By Stephanie Ondrack
Q. How likely am I to give birth on my due date?
A. Not very. In fact, only about 4% of babies arrive on their so-called ‘due date’.
So why do we call it a due date when it applies so rarely? The way we calculate the due date is a very old practice based on the assumptions of a German doctor called Naegele in 1812. He derived his theory from a biblical notion that women gestate for ten lunar months. He proposed calculating from the first day of the last menstrual period, adding one year, subtracting nine months, and then adding seven days to arrive at the ‘due date’.
This method has a few flaws. One, is that a lunar month actually has 29.5 days, not 28. This would move the due date to more than two weeks past his calculations, which, as any pregnant person will attest, is a significant oversight. Another flaw is that he assumes all women have twenty-eight day cycles, and ovulate on day fourteen. We know this is absurdly untrue, as cycles vary widely from person to person. Another flaw is that babies develop at their own individual timetable, which is very different for each baby. Some develop faster, and some slower. After all, we don’t all hit puberty on exactly the same birthday, either.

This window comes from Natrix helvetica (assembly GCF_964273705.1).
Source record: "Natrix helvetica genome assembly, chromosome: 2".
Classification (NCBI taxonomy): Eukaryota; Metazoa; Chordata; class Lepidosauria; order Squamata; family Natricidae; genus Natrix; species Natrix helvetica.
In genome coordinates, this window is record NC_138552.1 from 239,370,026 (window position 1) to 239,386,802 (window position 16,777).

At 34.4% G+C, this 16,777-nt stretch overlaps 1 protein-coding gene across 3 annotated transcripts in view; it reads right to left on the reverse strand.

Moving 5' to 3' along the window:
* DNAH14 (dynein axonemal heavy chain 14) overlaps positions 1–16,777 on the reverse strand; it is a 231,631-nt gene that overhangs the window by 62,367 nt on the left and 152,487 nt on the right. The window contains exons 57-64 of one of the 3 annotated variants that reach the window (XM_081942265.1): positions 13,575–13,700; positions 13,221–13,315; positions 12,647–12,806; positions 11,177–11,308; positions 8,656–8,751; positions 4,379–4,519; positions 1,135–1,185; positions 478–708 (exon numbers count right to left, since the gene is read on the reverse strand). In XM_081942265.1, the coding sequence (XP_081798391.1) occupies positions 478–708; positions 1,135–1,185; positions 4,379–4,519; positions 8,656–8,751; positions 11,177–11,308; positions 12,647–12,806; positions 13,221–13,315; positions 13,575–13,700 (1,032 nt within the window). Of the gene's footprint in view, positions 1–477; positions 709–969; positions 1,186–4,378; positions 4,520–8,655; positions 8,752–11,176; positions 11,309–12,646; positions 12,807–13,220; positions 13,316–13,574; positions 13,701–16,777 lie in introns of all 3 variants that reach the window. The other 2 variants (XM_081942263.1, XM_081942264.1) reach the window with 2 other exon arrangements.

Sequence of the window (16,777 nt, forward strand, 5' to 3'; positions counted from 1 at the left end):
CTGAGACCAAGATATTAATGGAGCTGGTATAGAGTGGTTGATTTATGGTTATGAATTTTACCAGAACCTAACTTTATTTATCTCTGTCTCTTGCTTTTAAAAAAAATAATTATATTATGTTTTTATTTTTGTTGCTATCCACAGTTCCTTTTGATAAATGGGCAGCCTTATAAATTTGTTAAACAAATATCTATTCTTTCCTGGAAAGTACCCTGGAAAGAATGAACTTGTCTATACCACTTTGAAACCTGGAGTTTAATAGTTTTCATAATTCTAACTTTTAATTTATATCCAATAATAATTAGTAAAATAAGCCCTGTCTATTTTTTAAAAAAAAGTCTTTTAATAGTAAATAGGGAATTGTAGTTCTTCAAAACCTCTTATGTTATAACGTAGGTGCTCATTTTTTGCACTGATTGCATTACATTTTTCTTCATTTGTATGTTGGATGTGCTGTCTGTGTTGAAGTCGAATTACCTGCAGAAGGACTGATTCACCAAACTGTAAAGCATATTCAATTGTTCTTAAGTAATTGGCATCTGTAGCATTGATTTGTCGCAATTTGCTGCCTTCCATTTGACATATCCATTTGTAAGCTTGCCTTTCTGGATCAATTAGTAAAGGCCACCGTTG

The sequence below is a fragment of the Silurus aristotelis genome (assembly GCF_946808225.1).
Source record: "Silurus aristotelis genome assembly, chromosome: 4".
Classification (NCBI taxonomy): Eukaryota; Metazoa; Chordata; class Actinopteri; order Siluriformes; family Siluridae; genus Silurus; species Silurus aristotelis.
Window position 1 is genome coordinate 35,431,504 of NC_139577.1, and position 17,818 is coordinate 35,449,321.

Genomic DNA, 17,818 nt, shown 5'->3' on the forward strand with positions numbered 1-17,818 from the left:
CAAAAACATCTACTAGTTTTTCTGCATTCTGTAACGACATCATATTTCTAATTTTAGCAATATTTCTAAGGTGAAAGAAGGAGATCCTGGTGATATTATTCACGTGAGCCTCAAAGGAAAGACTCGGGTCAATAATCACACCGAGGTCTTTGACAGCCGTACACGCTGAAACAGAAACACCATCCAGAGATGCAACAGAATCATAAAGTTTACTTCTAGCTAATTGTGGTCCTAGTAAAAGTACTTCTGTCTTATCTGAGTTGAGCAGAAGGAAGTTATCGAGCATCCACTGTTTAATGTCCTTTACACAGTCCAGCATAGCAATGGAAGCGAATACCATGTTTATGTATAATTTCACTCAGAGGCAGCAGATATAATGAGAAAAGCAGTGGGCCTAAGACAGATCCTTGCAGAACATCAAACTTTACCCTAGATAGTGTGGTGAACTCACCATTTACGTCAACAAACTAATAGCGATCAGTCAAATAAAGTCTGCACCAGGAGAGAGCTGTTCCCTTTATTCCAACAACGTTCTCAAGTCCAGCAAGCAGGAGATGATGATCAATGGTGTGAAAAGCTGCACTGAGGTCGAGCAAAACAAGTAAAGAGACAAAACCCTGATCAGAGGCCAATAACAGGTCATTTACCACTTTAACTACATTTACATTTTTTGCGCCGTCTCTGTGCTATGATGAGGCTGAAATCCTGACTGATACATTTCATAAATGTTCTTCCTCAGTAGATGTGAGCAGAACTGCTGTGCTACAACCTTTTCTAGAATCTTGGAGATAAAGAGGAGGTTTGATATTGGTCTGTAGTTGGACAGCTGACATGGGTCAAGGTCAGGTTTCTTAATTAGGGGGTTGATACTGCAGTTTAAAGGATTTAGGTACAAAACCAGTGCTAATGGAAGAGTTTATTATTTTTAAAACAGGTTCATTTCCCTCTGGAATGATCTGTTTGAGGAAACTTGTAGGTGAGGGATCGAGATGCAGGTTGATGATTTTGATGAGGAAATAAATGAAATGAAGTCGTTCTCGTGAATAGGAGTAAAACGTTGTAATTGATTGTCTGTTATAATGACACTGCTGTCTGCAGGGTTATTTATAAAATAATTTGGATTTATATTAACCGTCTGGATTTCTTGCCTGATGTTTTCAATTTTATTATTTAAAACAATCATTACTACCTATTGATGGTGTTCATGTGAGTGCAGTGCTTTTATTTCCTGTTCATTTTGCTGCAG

Babies can actually be full term anywhere from 37 – 42 weeks gestation, which is a five-week long window. Approximately 85% of babies are ready to be born within this time frame, which means that an additional 15% of babies are born even earlier or later.
But for some reason we still insist on using this archaic due date system, even though we know that only a tiny minority of babies will be born on their exact due date (4%). In fact, so seriously do we take these due dates, that we use misleading language about when the vast majority of babies are born. Forty-one weeks is not ‘overdue’—it falls exactly within normal range. But we use terms like ‘early’ and ‘late’ as if we believed the due date to be accurate.
Even ultrasound dating only gives a two-week range of accuracy, slightly better if done before twelve weeks, and worse if done later. The margin for error increases the more the baby grows, so that ultimately, the window isn’t much clearer than Naegele’s method.
So please don’t expect your baby to arrive on your so-called due date. Statistically, the majority of first-time mothers give birth a full eight days after their due date, while a smaller number give birth prior to the due date. The only truly unusual outcome is to give birth on the actual due date itself. So when it comes to expectations, I propose stepping back and viewing your estimated due date as more of a due month. Or even a due-season. There is no compelling reason to narrow our focus down to such a misleading single date. So how likely are you to give on your due date? Not very likely at all.
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